Berkreviews Prey (2022)

The Predator movies have been uneven at best, and a terrible mar on cinema at worst. Director Dan Trachtenberg sought to bring the franchise back to its glory days with his new film Prey (2022), and he succeeds in almost every way. There are references to the first film, awesome set pieces, and – the most pleasant surprise -this film has something to say. The only problem with Prey is that it isn’t getting a theatrical release – but Hulu subscribers should rejoice, as they’ll get their opportunity to watch it on August 5th. 

Naru (Amber Midthunder) is a skilled female Commanche warrior determined to prove herself to her tribe – especially her brother, Itsee (Harlan Blayne Kytwayhat). She discovers tracks that are unfamiliar to anyone and soon learns what they belong to. Now, she must fight to protect her tribe against one of the first highly-evolved Predators to land on Earth.

There is something we have to admit when watching a film like this: we are here for the monster. The Predator has always been cool, even in the bad movies. An uber-killing machine with cool gadgets and spectacular design is an instant draw. Yet, to make these films truly compelling, you have to pair the creature up against a great protagonist:  someone you believe could stand toe to toe with such an entity. Trachtenberg and writer ​​Patrick Aison’s script manage to deliver on that in a big way.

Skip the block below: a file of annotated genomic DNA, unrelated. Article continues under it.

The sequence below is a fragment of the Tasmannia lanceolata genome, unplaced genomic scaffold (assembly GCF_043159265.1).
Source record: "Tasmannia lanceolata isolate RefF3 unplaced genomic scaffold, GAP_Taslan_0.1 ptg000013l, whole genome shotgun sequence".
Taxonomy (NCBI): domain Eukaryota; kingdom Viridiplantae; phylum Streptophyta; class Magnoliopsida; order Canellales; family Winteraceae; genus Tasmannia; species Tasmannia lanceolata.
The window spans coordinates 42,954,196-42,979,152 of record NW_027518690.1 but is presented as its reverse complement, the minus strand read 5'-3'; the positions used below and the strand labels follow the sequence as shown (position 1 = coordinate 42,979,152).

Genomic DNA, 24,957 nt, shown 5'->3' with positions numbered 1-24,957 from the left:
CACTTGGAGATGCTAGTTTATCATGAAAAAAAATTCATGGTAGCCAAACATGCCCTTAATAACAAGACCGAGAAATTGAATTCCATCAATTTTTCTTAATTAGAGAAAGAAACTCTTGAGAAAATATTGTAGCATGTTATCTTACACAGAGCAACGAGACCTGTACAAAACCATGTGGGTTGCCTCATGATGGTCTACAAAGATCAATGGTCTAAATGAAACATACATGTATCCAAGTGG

Midthunder is incredible in this film. From the opening sequence of her throwing her tomahawk and hunting a deer to the film’s conclusion, Midthunder is a presence to be reckoned with. Not since Arnold faced off against the Predator has there been such a compelling protagonist in one of these films. She has charm and ambition, in addition to being a total badass. However, she has flaws and weaknesses she must overcome in order to survive. The juxtaposition of her and the Predator is clear, and they make for an interesting dual narrative. 

I’m excited to say that Prey lived up to my expectations. While there were a few moments that were a bit too on the nose in terms of delivering the film’s themes, I still found the movie as a whole to be wholly entertaining. This is one that I could see myself rewatching, especially back in the old days of cable movie cycles where you would watch it just because it was on. This has all the trappings of those kinds of movies, and Prey earns the Not Quite Golden, Ponyboy rating.

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